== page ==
While there are laboratory studies suggesting CBD might be a promising approach, and animal studies showing anti-inflammatory and pain-relieving effects, well-designed studies demonstrating compelling evidence that CBD is safe and effective for chronic arthritis pain in humans do not exist. A randomized trial of topical CBD for osteoarthritis of the knee has been published, but in abstract form only (meaning it’s a preliminary report that summarizes the trial and has not been thoroughly vetted yet); the trial lasted only 12 weeks, and results were mixed at best. One of the largest reviews examined the health effects of cannabis and CBD, and concluded that there is “substantial evidence that cannabis is an effective treatment for chronic pain in adults.” But there was no specific conclusion regarding CBD, presumably because definitive studies were not available.

Of course, there is anecdotal evidence and testimonials galore, including reports of dramatic improvement by people who tried CBD in its various forms (including capsule, liquid, topical, and spray) for their pain. But we are still waiting for well-designed, scientifically valid, and rigorous clinical trials (such as this one in progress) that are so badly needed to answer the question of just how helpful CBD may be to people with chronic arthritis pain.

Are there downsides to CBD treatment?

As with any treatment, there can be downsides. CBD is generally considered safe; however, it can still cause lightheadedness, sleepiness, dry mouth, and rarely, liver problems. There may be uncertainty about the potency or purity of CBD products (since they are not regulated as prescription medications are), and CBD can interact with other medications. For pregnant women, concern has been raised about a possible link between inhaled cannabis and lower-birthweight babies; it’s not clear if this applies to CBD. Some pain specialists have concerns that CBD may upset the body’s natural system of pain regulation, leading to tolerance (so that higher doses are needed for the same effect), though the potential for addiction is generally considered to be low.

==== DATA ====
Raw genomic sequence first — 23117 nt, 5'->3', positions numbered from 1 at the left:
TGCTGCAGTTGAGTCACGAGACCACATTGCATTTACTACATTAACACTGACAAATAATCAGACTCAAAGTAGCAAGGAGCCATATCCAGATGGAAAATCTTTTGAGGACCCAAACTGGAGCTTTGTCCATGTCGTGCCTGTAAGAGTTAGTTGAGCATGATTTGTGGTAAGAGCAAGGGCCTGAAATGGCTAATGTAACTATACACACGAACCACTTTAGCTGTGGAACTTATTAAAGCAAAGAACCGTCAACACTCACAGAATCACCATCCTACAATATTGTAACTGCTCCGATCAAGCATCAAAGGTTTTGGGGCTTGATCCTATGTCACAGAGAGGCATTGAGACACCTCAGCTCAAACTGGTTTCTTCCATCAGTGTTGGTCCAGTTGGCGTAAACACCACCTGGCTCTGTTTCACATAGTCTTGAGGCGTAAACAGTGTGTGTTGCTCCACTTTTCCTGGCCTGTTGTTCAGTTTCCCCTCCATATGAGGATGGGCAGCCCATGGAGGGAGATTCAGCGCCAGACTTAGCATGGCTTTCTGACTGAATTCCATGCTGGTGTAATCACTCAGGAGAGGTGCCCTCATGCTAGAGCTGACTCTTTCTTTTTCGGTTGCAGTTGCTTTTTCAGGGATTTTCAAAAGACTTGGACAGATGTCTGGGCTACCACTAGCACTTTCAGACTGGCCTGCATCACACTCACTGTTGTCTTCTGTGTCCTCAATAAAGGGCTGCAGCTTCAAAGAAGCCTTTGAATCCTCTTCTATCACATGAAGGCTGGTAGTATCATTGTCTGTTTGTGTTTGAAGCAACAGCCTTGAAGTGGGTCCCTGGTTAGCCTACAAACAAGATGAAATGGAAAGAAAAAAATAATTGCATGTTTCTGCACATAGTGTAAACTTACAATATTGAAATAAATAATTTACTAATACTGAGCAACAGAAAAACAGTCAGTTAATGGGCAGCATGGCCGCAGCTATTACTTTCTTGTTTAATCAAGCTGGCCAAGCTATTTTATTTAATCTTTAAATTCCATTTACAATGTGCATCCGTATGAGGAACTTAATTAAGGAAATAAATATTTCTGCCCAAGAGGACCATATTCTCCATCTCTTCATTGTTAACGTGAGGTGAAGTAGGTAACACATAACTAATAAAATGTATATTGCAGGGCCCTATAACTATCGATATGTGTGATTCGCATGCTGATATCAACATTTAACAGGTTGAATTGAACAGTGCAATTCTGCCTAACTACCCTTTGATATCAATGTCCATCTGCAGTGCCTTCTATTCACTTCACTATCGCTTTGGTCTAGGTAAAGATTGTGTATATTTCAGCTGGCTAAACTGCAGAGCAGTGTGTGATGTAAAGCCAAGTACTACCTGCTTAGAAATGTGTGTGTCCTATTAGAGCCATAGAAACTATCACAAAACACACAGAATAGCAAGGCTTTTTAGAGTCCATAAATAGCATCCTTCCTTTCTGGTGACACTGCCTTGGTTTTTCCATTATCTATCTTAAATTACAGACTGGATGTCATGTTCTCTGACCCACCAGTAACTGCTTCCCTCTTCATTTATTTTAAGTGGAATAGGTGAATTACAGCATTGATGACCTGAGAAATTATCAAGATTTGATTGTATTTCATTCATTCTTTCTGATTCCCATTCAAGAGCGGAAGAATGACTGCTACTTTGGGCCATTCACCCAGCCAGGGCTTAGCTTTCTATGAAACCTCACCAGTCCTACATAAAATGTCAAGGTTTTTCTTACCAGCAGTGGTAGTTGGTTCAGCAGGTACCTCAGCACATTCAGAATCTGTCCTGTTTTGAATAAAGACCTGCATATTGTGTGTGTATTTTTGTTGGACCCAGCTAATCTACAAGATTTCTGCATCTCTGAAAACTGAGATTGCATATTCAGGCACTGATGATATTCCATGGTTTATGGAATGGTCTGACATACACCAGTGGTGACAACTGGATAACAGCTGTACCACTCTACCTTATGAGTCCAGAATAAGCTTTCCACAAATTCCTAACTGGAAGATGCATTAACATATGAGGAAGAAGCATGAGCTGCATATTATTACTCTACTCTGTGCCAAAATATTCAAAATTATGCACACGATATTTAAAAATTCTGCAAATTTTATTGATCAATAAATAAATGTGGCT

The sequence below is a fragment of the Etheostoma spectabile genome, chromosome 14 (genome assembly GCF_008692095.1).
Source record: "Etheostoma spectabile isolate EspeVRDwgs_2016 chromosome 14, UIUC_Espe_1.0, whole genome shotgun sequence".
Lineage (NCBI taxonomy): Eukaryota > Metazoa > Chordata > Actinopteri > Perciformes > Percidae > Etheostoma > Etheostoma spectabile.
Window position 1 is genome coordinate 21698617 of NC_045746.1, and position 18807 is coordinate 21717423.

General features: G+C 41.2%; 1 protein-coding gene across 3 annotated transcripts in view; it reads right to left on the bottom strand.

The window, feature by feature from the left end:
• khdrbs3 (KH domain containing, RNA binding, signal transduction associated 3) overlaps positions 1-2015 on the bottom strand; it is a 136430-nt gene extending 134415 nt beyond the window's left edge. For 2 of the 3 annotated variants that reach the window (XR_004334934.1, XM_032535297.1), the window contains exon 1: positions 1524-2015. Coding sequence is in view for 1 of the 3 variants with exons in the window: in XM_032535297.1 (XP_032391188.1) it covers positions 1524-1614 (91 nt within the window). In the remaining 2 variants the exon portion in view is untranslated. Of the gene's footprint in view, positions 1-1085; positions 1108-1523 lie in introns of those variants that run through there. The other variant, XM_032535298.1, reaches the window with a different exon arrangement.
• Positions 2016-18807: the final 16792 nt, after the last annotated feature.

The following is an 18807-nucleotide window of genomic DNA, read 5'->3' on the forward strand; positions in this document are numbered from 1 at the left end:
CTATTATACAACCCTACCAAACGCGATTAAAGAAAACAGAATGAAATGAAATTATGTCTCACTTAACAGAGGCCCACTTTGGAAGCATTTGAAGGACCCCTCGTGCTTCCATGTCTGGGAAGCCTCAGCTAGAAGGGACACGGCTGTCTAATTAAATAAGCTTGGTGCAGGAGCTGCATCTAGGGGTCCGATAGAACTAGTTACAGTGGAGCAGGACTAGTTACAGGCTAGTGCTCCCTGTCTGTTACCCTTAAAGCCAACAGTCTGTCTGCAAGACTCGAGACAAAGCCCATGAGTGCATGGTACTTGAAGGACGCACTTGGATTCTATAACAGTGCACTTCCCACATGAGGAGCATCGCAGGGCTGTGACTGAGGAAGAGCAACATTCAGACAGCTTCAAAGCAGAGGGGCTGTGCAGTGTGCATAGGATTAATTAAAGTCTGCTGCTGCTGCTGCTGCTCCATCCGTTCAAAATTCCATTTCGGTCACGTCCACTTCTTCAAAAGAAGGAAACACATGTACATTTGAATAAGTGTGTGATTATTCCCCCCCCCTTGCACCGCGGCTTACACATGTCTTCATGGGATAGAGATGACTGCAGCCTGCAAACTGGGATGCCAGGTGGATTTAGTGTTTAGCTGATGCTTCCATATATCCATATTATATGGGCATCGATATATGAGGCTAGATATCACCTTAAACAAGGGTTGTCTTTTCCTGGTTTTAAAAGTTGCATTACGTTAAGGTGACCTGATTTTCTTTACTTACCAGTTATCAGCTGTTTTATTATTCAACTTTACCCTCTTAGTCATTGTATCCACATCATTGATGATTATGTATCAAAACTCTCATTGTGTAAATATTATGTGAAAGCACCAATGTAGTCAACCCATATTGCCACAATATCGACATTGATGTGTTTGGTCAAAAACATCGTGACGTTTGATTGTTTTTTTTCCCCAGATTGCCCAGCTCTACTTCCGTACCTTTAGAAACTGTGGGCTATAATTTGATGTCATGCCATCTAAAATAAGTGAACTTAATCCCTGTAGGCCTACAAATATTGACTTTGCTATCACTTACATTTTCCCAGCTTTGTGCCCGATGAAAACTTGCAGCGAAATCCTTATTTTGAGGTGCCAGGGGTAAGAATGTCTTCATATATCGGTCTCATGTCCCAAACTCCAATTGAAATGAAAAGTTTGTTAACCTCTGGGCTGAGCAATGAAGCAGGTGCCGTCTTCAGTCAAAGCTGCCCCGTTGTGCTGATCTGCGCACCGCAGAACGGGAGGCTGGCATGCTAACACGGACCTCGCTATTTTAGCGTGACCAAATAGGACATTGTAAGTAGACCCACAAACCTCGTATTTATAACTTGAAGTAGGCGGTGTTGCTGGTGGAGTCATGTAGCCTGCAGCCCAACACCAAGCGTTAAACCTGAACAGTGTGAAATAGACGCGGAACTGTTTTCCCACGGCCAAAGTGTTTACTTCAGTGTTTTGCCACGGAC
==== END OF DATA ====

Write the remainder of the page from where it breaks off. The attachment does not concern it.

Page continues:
There is one definite downside: cost. Prices range widely but CBD products aren’t inexpensive, and depending on dose, frequency, and formulation, the cost can be considerable — I found one brand that was $120/month, and health insurance does not usually cover it.

Are there guidelines about the use of CBD for chronic arthritis pain?